Why such brutalities on our men?

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Category : English, Maswood Alam Khan

Maswood Alam Khan
It was in a video clip available in the YouTube where you can see how 22-year old Habibur Rahman, a poor man from Chapainawabganj district, was tortured by BSF personnel as he could not meet their demand for a torch, a cell phone and Taka one thousand. Habibur was stripped naked and his hands were tied behind his back.

For about an hour he was kicked in the stomach, beaten indiscriminately on his head, legs, arms, and genitals. With those terrible, desperate eyes, Habibur, at one stage before his hands were tied, grabbed tightly a foot of a soldier, beseeching him for a little mercy, still croaking in pains. He was made to lie flat on the ground and one soldier after another clubbed him with sticks and all their strength. Not satisfied as yet with this cruel torture, they took a long piece of rugged wood and wedged it between his back and his tied-up hands to inflict more pains on his body. Then they kicked on his buttock, pressed their boots on his breast, as if they intended to press him to death. Habibur was shrieking, calling upon God, ‘Maa’ (mother) and ‘Baba’ (father) to save him, while one soldier tried to gag him to prevent him from screaming.

One who viewed the video clip must have tears welling up in his eyes. One mother who has a son of Habibur’s age must have imagined how she would have felt if the victim was his own son! But, Habibur is a Bangladeshi and he too is a son of a mother. He is our man, son of our soil.

We could hardly forget our pains from the latest brutality of BSF force when a picture of another Bangladeshi man, also naked, is in circulation in the internet. This time it is the brutality of our own police force and the victim is a supporter of a political party. The picture shows policemen swinging the body of Limon onto a van—two policeman holding his hands and the other one his feet—the way a slaughtered goat is thrown onto a conveyor for processing its meat.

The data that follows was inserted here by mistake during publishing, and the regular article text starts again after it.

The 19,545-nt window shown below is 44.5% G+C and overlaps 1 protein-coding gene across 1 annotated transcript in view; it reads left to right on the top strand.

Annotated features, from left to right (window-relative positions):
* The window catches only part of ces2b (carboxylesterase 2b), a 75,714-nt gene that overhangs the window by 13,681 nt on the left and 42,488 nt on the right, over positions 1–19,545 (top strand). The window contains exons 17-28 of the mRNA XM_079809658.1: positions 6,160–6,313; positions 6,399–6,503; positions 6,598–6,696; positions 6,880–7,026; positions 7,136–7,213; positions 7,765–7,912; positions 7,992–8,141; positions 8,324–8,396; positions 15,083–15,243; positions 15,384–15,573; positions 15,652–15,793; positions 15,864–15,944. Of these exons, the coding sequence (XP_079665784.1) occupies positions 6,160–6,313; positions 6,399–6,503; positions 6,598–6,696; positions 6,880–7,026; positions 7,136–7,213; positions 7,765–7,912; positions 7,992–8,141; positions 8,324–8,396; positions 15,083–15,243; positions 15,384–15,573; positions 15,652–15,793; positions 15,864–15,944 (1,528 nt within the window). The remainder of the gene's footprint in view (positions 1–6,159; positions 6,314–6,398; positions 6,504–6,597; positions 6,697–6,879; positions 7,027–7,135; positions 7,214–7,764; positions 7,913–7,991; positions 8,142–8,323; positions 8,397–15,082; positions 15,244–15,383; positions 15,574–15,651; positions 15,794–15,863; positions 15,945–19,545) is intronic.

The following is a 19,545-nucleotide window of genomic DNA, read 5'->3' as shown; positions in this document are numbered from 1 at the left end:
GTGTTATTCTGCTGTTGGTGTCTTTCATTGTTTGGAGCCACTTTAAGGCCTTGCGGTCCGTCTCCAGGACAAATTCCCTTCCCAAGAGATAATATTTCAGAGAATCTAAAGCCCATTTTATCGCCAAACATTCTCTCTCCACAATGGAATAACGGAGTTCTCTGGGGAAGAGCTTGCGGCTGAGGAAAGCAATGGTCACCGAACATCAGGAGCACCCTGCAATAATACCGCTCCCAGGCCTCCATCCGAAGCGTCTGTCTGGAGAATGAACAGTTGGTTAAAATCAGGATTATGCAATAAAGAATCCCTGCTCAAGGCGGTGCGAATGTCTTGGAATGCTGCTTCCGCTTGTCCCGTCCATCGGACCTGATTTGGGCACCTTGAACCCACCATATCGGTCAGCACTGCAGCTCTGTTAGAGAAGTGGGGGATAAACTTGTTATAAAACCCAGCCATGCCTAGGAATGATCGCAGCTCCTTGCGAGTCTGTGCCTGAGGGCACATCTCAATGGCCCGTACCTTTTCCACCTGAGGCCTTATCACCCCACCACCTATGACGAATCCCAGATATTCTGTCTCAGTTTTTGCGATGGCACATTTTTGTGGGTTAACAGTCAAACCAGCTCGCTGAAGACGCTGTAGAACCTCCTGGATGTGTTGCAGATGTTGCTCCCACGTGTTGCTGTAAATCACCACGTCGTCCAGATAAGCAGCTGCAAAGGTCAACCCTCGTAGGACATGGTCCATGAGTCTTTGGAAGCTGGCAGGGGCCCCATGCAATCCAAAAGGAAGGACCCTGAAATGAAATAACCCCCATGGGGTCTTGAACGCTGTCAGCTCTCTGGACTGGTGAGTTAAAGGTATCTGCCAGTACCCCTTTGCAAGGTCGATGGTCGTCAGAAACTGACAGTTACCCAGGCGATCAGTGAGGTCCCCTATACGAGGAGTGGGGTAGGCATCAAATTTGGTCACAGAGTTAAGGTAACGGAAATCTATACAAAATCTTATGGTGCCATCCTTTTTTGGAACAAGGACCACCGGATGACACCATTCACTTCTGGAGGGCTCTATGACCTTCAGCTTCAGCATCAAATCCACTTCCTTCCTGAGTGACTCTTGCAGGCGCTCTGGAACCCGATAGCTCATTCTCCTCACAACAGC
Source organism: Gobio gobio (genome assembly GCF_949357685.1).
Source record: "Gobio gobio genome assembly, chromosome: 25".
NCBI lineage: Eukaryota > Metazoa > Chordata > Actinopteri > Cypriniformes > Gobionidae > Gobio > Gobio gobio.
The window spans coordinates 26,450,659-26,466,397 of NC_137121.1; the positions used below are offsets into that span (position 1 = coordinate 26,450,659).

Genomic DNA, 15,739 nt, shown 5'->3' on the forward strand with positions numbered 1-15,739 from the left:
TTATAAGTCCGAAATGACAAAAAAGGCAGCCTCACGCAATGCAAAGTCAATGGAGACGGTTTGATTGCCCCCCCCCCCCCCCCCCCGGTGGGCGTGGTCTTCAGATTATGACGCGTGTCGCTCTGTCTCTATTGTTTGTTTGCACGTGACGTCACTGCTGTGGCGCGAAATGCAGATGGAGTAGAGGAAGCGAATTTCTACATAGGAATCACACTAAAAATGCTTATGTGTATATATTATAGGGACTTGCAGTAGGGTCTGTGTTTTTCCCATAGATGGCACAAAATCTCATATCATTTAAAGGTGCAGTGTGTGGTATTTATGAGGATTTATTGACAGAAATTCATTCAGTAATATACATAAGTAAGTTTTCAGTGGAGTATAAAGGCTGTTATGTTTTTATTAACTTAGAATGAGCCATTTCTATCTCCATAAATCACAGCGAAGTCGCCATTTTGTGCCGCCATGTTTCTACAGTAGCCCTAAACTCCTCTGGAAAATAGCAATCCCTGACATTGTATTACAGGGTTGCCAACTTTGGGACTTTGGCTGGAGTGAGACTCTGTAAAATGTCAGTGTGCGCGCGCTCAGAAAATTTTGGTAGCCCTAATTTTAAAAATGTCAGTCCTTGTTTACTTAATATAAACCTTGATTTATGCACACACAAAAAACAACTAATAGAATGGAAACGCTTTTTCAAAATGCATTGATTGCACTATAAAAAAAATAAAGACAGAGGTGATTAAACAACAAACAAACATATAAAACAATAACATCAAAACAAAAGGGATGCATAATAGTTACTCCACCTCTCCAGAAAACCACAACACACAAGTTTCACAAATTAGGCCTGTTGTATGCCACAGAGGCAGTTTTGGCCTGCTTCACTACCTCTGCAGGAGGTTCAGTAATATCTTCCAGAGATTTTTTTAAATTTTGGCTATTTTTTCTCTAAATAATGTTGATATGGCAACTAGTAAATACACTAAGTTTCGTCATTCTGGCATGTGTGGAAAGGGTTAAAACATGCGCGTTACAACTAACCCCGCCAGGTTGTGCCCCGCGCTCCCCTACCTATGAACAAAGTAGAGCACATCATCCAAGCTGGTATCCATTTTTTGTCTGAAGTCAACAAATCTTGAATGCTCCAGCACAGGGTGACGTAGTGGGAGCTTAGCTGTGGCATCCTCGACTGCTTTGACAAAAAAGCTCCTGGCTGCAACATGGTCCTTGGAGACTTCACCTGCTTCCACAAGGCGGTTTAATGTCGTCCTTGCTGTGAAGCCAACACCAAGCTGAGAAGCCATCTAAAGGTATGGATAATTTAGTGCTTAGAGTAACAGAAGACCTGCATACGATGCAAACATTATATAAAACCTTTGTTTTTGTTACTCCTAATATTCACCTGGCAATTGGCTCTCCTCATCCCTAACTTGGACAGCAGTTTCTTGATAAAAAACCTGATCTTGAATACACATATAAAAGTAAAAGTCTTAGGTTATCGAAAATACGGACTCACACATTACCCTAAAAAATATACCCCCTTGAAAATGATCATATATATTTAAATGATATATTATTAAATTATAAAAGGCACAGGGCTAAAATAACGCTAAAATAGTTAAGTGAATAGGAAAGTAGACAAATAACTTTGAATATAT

Limon, while he was protesting against the government at a rally in Chandpur on Sunday, was shot probably by a policeman and was reportedly tortured before he died from unconstrained bleeding. Who knows, he could be shot by someone else? Limon was lying unconscious inside the van for about one and a half hours before his body was shown to a hospital. Limon perhaps could have survived if he were given emergency medical treatment. Limon is a Bangladeshi and he too is a son of a mother. He is our man, son of our soil.

Two more men were killed on the same day at Laxmipur. They were also reportedly shot dead by our police force or by some unruly political activists. They were also supporters of a political party.

It is very painful to watch in the video and in the picture the brutalities against Bangladeshis. It is also painful to think about how professional soldiers and professional policemen could respond to an innocent dealer and unarmed protesters in this way.

Our heart jolted, our blood curdled and our outrage sparked at the sight of the video clip on the Bangladeshi being tortured by Indian Security Force and of the picture of an injured Bangladeshi being swung by Bangladeshi Police Force. But these scenes of tortures and injuries are nothing compared to thousands of brutalities being conducted inside dark corridors of power which are not captured on video for circulation in YouTube. There are hundreds of indescribably brutal devices and methods by which victims are continuously being tortured, killed or made to disappear. Movies or pictures of those tortures and homicides would never be shown to us.

There is perhaps a thrill we humans relish in torturing and killing any living being. Our lust for killing is as strong as our lust for power. Torturers, as we find, don’t stop torturing when they hear groans of pain and cries for mercy from the helpless victims. Screams of agony rather fuel the energy of the torturers to torture humans with renewed strength. Torturers hate to kill a man by a bullet; that is painless. They want their subjects to remain conscious for long to suffer the fullness of pains they sadistically inflict.

One becomes a master torturer when he is consumed with a newly acquired “power”. He becomes blind and deaf and does not imagine for a fleeting moment that someone else on some other day could also torture him when there will be a shift in power—or a dramatic change in the course of events.

We are at a turning point, and leadership is required to prevent disaster. We’re at a crucial moment when our moral authority and moral force needs to be eloquently articulated before this moment devolves into more violence and deadly polarization. Where are the leaders, today, who will take the moral high ground?

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